I am a 62 year-old wife and mother of one son, Ryan, who is 33. I wanted a child so badly, so I endured years of painful fertility tests and treatments. In the fall of 1983, my wish came true. I was finally pregnant and looking forward to motherhood. My husband, Jeff, and I had no idea what was ahead of us.
From day one, Ryan stood out as "not your average baby." He was born so wide awake and looking all around the room. He definitely was not a sleepy baby. All I kept hearing was, "He's so alert.”
On the second day in the hospital, one of the nurses rushed in and asked me to bring him into the room with me. I'll never forget the look on her face as she exclaimed, "Wow, what a temper on him!" He was keeping the other babies in the nursery awake — when all they wanted to do was sleep. I look back now and see that as the first sign that something was not right.
Ryan had trouble socializing when he was in nursery school, and I was advised to put him in home day care and have the school system evaluate him. The day care arrangement worked out well, and it seemed to be a better fit. The school psychologist assured me he didn't see any signs of a mental disorder, such as schizophrenia, and remarked that Ryan had some endearing qualities. Ryan later attended a different nursery school and started making friends. I thought my troubles were behind me.
In kindergarten, Ryan began acting like a dog and growled at the teacher. They didn't know what to make of him, and the school psychologist was called in to monitor him. He was promoted to a transitional first-grade classroom.
Ryan's school years were uneventful until fourth grade. He’d been seeing a child therapist for depression. But his anxieties became a concern when he thought his hands and feet were falling off and all his teeth had holes in them. He was admitted to a psychiatric facility where they diagnosed him with psychotic depression. Later that week, we met with the psychiatrist who broke the news to my husband and me. Ryan had bipolar disorder. I broke down. My mother was bipolar, and I knew how hard her life was. My intuition told me Ryan's life would never be easy. I was right.
Ryan was able to hold it together for the school day. But when he came home, he was tough to live with. Somewhere, the label oppositional defiant disorder was added in. I attended a parents support group, and Ryan's psychiatrist taught Jeff how to physically restrain Ryan. He continued seeing psychiatrists and was put on medication for bipolar disorder at age 11. It helped. He stopped throwing things when he didn't get his way or was told "no." But he was still an extremely stubborn and difficult child.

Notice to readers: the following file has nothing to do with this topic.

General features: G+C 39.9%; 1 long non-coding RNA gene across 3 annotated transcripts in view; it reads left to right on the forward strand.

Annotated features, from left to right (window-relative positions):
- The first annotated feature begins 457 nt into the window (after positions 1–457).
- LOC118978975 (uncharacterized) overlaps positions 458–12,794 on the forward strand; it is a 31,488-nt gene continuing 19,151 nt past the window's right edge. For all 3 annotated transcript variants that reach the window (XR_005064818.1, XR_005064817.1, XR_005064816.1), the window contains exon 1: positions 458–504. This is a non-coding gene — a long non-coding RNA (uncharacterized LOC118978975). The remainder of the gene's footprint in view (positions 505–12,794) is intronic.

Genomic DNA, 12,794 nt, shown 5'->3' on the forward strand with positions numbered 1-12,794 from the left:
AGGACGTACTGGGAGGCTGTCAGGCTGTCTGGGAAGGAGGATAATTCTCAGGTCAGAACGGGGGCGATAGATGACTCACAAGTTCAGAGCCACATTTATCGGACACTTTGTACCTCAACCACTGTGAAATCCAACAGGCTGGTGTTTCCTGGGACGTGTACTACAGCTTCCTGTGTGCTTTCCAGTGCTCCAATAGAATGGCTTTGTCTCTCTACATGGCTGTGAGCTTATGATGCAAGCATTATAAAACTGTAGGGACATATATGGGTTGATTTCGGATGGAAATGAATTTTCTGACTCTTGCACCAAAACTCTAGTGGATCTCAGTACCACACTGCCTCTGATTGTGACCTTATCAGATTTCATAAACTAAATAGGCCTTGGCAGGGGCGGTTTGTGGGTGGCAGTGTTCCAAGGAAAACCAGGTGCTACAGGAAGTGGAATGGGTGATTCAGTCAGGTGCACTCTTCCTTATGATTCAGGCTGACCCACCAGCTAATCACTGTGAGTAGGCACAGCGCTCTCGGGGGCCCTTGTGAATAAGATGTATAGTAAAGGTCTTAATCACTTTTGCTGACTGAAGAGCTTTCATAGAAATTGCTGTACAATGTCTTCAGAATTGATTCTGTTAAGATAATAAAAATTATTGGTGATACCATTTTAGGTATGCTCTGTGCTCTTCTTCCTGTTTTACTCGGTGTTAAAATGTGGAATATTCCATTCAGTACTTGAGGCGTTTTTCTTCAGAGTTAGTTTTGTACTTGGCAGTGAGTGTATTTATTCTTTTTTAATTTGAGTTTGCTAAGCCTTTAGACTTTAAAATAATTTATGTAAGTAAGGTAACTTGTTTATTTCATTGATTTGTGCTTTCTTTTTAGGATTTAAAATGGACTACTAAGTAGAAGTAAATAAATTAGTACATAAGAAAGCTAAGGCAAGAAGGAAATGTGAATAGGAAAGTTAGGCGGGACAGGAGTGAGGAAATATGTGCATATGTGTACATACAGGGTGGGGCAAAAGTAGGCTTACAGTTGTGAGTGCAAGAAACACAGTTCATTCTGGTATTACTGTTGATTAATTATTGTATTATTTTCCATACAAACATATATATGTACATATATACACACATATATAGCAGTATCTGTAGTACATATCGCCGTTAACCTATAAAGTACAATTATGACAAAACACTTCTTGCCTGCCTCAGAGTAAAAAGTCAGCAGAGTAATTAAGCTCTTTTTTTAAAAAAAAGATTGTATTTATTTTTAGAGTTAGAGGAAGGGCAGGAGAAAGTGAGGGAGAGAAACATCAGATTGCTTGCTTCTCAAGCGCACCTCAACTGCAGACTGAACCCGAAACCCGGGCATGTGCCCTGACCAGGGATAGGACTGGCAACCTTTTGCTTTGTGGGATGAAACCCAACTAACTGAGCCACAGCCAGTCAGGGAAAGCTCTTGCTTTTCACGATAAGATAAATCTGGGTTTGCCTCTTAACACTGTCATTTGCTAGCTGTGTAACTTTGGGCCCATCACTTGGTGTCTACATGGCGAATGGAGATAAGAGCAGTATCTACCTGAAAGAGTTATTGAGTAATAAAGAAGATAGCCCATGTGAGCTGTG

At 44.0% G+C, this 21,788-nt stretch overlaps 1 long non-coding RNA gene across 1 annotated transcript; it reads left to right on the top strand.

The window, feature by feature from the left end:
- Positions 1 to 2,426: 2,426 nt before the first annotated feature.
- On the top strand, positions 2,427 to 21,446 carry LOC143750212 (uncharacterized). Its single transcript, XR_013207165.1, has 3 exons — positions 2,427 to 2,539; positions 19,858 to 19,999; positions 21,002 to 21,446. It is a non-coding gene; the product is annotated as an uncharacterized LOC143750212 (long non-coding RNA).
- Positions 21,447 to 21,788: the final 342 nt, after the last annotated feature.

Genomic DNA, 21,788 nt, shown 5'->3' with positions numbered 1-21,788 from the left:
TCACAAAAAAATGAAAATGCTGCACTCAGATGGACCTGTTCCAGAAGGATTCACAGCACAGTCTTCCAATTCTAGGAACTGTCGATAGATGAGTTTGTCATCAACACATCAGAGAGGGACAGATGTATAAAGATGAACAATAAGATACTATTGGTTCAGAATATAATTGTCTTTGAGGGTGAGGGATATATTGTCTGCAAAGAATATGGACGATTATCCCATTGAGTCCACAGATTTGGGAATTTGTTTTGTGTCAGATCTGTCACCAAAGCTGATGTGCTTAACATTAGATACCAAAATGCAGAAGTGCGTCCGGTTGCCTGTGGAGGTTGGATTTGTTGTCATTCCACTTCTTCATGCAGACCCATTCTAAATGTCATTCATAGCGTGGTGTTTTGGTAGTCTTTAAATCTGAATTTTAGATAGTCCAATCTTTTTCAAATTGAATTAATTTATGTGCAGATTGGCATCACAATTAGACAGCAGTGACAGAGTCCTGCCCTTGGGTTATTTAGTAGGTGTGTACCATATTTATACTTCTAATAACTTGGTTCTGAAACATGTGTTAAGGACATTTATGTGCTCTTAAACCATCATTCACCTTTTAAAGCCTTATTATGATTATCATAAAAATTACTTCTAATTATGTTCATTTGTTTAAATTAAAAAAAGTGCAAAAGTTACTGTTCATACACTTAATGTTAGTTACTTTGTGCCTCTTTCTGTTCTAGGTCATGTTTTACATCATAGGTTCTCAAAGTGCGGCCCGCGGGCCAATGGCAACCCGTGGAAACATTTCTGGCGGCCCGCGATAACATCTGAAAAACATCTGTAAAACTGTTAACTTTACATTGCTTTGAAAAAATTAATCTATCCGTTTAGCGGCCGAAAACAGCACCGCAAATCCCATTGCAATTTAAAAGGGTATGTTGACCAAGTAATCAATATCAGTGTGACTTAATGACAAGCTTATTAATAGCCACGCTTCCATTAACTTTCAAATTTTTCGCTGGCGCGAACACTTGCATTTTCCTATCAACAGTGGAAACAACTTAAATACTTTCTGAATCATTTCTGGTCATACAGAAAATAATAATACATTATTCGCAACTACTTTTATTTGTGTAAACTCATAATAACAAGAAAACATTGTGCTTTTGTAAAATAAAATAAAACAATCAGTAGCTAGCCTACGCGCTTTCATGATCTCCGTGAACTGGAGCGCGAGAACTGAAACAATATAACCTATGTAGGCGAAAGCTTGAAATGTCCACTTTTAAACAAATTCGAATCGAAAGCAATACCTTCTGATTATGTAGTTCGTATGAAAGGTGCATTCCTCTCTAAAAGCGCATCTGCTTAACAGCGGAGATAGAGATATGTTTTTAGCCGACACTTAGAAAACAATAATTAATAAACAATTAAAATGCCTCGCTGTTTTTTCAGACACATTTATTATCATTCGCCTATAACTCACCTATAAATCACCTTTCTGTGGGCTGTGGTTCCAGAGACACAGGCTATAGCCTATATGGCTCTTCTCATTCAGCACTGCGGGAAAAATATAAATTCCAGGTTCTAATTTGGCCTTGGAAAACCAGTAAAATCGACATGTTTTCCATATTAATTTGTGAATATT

By high school, Ryan began to mellow out somewhat. He had a routine, excelled in art and playing the trombone, and enjoyed writing scripts and making films with his friends. But, after high school, Ryan's group of friends moved on with their lives. Ryan felt stuck. He tried working a part-time restaurant job. After a while, he was let go when the store needed someone who could work longer hours. He decided to attend a two-year college program for filmmaking and video editing, which he was very good at, but after one year, the pressure and long commute were too much.
Next came trying his hand at his own video business. He got some jobs for weddings and other social events, and made good use of his skills. His illness was under control, but he was very unhappy emotionally. He had read negative things about psych drugs on the Internet and had already experienced some nasty side effects. At age 25, Ryan decided to try going off of his medication. I wanted to support him, especially when Jeff said to me "He deserves a chance," but I feared what would happen.
First, Ryan felt this incredible energy. He helped me clean closets and set up his living quarters in the basement. This was the first sign of hypomania. Soon his illness progressed to full-blown mania with psychosis. He started having delusions and talking in rhymes. His thinking was disorganized and not making sense. This began an eight-year period of revolving-door psychiatric hospitalizations. In the hospital, they would stabilize him, and then he would come home and stop the medication. He was constantly in and out of the hospital, convinced he didn't need medication.
The chaos was taking its toll on us. So we found a rooming house in another town where Ryan moved in. He was trying a holistic program called True Hope from Canada, which was high doses of all-natural vitamins and minerals. People on the program were claiming they were able to come off of their psych medication. It worked for a while, but Ryan eventually de-compensated and ended up back in the hospital. And he was told not to return to the rooming house.
I had been attending NAMI support group meetings and learned that Massachusetts (MA) clients of the Department of Mental Health (DMH) could be placed in a group home if they had a long-term stay in a state hospital. Ryan was already a DMH client. He understood that this was the best option for getting him housing, since any housing for mental illness was extremely hard to come by. In fact, there was a housing crisis for mentally ill individuals, and it continues today.
So we refused to take him back home and requested a transfer to a state hospital. I learned that there was a long, statewide waiting list. That's when I got my state representative involved. He did something magical, because suddenly, Ryan's name was at the top of the list. After a year-long stay at Tewksbury State Hospital, Ryan was released to a group home in Bridgewater, MA. That was three years ago.
TO BE CONTINUED: PART TWO
WHAT I'VE LEARNED ABOUT OUR BROKEN MENTAL HEALTH SYSTEM